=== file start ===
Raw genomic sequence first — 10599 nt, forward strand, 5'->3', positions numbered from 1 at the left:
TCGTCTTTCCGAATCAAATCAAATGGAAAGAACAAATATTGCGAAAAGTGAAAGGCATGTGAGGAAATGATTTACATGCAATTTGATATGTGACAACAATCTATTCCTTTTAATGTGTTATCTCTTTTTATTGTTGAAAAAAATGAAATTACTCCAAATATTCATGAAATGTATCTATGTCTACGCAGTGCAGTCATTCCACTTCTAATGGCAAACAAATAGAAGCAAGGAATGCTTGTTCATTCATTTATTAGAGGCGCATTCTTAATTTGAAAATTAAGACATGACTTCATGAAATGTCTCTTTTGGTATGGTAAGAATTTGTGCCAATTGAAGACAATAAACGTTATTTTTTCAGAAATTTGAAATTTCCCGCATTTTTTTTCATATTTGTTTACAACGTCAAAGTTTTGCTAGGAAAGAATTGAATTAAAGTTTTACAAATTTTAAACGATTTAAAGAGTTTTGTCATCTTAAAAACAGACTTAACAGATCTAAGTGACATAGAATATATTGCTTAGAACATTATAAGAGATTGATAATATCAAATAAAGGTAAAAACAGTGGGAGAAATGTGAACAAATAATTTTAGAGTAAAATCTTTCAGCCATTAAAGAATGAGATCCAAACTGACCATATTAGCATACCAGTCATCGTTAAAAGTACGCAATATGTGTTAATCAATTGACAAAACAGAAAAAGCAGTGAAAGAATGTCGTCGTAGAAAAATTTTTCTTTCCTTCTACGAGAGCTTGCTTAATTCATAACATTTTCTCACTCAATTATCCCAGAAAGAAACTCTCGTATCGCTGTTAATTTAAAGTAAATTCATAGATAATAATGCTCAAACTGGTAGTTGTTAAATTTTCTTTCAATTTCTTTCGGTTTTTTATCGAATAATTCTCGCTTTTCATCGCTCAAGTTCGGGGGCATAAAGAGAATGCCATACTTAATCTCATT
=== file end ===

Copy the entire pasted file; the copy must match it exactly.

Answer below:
Raw genomic sequence first — 10599 nt, forward strand, 5'->3', positions numbered from 1 at the left:
TCGTCTTTCCGAATCAAATCAAATGGAAAGAACAAATATTGCGAAAAGTGAAAGGCATGTGAGGAAATGATTTACATGCAATTTGATATGTGACAACAATCTATTCCTTTTAATGTGTTATCTCTTTTTATTGTTGAAAAAAATGAAATTACTCCAAATATTCATGAAATGTATCTATGTCTACGCAGTGCAGTCATTCCACTTCTAATGGCAAACAAATAGAAGCAAGGAATGCTTGTTCATTCATTTATTAGAGGCGCATTCTTAATTTGAAAATTAAGACATGACTTCATGAAATGTCTCTTTTGGTATGGTAAGAATTTGTGCCAATTGAAGACAATAAACGTTATTTTTTCAGAAATTTGAAATTTCCCGCATTTTTTTTCATATTTGTTTACAACGTCAAAGTTTTGCTAGGAAAGAATTGAATTAAAGTTTTACAAATTTTAAACGATTTAAAGAGTTTTGTCATCTTAAAAACAGACTTAACAGATCTAAGTGACATAGAATATATTGCTTAGAACATTATAAGAGATTGATAATATCAAATAAAGGTAAAAACAGTGGGAGAAATGTGAACAAATAATTTTAGAGTAAAATCTTTCAGCCATTAAAGAATGAGATCCAAACTGACCATATTAGCATACCAGTCATCGTTAAAAGTACGCAATATGTGTTAATCAATTGACAAAACAGAAAAAGCAGTGAAAGAATGTCGTCGTAGAAAAATTTTTCTTTCCTTCTACGAGAGCTTGCTTAATTCATAACATTTTCTCACTCAATTATCCCAGAAAGAAACTCTCGTATCGCTGTTAATTTAAAGTAAATTCATAGATAATAATGCTCAAACTGGTAGTTGTTAAATTTTCTTTCAATTTCTTTCGGTTTTTTATCGAATAATTCTCGCTTTTCATCGCTCAAGTTCGGGGGCATAAAGAGAATGCCATACTTAATCTCATT